In its efforts to preserve Chinese cultural and artistic heritage, Sibu’s Chinese Culture Art Association now offers classes in the art of stilt walking, paper-cutting, and lion dance, among others.
Preservation of Chinese culture and tradition is now the top priority of Sibu’s Chinese Culture Art Association. The association, which was formed last May, now has 16 members. It will hold classes next month for members and locals who are keen on learning about the ancient art of stilt walking,Chinese opera, mask changing and many more.
Trainer Lim Hoon Eng, who is also the association’s Women’s Section secretary, said the association welcomed anyone regardless of their racial and religious background.
“Starting from next month, we will conduct classes in Chinese opera, stilt walking, traditional Chinese dances, traditional Chinese paper cutting, lion dance, dragon dance and mask changing,” Lim told Star Sarawak.
She said before the association was formed, there was no common platform for people interested in Chinese culture to learn and practise together. Lim said she started learning Chinese opera at the age of 12 in 1976, and two years later, learned how to walk on stilts.
“My late grandmother used to bring me to watch the opera during the various festivals at the Tung Lok Sia temple near our house,” Lim recalled.
She was very fascinated by the mysterious, colourful and noisy performances. Her keen interest caught the attention of the temple management who then invited her to join the temple’s opera team. She said over the years she had the opportunity to perform Chinese opera and stilt walking during the various festive and cultural events in Sibu.
She even got to share her knowledge in the ancient art with a number of people.
“It will be easier now for me to teach others. I intend to conduct three classes each week.
“There are already more than 30 people who have registered to learn Chinese opera and stilt walking next month,” Lim said.
She said the association had spent more than RM40,000 on costumes, accessories and props from China for the opera. The right costumes, colours and makeup complement good opera skills, she stressed.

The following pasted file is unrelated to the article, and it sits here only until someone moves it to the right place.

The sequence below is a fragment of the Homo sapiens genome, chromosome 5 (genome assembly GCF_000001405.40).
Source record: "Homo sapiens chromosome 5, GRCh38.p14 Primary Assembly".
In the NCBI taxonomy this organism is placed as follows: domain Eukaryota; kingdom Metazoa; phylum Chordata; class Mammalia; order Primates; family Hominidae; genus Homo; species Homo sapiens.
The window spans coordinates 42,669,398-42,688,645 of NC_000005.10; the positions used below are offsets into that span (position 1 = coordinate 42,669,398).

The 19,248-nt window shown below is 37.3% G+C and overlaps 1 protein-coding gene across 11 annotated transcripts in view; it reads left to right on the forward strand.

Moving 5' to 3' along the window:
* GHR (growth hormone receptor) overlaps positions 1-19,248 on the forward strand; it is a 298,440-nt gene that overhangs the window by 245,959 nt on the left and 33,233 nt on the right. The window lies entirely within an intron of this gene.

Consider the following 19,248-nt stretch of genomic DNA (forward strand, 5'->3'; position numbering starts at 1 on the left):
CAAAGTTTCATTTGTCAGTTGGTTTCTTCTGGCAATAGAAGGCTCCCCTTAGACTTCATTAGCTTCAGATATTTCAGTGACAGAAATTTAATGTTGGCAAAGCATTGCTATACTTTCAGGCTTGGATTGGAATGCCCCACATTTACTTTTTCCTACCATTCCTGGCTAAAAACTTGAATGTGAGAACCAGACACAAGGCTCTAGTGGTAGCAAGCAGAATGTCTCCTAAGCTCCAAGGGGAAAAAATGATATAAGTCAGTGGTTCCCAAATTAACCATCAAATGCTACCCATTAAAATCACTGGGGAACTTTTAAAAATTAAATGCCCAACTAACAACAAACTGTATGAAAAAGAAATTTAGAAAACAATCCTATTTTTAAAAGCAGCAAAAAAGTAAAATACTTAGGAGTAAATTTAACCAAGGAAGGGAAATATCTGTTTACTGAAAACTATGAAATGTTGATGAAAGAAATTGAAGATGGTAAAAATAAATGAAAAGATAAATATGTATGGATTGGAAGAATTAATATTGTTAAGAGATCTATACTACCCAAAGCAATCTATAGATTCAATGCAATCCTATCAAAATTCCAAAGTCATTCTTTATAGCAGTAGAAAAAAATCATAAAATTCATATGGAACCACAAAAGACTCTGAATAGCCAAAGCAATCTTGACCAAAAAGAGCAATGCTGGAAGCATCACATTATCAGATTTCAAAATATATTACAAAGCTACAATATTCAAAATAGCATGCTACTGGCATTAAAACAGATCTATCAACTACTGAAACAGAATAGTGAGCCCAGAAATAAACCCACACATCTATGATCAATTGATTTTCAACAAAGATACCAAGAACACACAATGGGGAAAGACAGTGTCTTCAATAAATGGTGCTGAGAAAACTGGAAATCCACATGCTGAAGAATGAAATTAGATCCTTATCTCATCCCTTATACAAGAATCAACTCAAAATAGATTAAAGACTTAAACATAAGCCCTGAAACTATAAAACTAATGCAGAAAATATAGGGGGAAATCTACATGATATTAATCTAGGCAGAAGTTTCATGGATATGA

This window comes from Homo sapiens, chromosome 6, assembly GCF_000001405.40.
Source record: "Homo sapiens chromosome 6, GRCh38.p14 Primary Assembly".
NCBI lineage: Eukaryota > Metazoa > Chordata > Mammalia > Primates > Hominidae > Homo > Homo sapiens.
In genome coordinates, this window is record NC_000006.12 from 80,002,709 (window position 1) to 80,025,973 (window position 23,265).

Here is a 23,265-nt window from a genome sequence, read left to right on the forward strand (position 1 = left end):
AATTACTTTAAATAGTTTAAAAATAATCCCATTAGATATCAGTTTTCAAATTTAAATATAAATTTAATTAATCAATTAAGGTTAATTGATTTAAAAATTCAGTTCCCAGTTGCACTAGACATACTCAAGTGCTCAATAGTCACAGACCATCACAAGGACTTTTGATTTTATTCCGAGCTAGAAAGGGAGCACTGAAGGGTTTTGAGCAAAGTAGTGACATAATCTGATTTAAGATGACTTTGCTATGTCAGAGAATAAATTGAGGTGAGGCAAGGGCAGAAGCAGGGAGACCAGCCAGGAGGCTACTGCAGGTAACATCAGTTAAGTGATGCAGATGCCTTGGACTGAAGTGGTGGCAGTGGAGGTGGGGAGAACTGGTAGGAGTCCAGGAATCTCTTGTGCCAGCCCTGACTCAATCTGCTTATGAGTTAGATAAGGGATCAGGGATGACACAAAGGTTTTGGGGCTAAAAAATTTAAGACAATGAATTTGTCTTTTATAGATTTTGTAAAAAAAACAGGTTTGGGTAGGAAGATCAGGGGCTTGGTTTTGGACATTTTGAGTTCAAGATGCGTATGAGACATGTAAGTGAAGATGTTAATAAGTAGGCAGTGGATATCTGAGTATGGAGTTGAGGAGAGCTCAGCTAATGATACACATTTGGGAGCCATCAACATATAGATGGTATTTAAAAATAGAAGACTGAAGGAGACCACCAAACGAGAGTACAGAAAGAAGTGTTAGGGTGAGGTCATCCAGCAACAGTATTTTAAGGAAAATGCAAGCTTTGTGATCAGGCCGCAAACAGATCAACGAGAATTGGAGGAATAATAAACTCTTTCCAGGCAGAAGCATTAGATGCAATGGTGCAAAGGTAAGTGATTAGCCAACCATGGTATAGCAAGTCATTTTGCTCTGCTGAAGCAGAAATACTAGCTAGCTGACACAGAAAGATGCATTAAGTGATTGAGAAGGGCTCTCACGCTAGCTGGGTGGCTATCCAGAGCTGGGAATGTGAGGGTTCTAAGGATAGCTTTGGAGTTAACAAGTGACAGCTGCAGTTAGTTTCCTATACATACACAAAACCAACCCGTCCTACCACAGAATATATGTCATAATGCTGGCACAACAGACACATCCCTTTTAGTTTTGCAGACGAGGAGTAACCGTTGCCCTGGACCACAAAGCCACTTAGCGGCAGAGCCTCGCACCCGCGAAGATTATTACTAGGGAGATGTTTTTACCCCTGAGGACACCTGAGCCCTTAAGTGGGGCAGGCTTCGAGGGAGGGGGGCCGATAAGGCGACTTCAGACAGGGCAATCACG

“We now have 300 complete sets of costumes for different kinds of characters,” Lim said, adding that the headdresses, hair ornaments and shoes were also very important.
On stilt walking, the 178m-tall Lim, who was a national basketball player from 1985 to 1990, said it was advisable to start learning and practising the ancient art at a young age. Children, she said, learned to walk on stilts very fast.
“Our youngest member is only eight years old. It took him just a few hours to learn how to walk on stilts.
“The most important criteria is to be bold and brave and not afraid of falling. It needs lots of practise,” she said.
When asked if stilt walking is related to a religion or certain religious rites as sometimes hell money was burned and prayers chanted to ask for divine protection, Lim replied with a “no”.
“It is just a traditional practice,” she said.
Burning of hell money and chanting of prayers were only done at a religious event, she said.
Hii Mei Yung, a secondary school teacher who is also a member of the association had volunteered to teach “Jian Zhi”, the art of traditional Chinese paper cutting.
This artform was usually practised only by palace nobles in the old days. It was traditionally a female activity where every girl was expected to master it.
In the modern age, paper cuttings are, however, mainly used for decorations on the walls, windows, doors, columns and lanterns. They are also used to decorate gift boxes or are given as gifts themselves.
“They can be in all kinds of forms and shapes, even in the form of animals, insects, flowers, trees, buildings, Chinese characters and the 12 zodiac signs,” Lim said.
Another member Edmond Wong Yik Tze will be holding classes on “Bian Lian”, the art of mask changing. He is currently the only mask-changing “master” who performs in public in Sarawak. He learned the skill from a Chinese master last year.
Wong had so far invested more than RM7,000 on costumes, props, masks and hats.
“I need to practise about two hours daily to perfect my skills. There are also some special techniques to master,” he pointed out.
Wong will also be teaching magic tricks. He had acquired the skills from various magicians in Asia and Europe about a decade ago.
“To perform good magic tricks, you need lots of props and practice. I can perform more than 100 tricks now,” he said. – By Philip Hii
The Chinese Culture Art Association is located at No. 56, Lorong 1, Jalan Lanang, Sibu, Sarawak.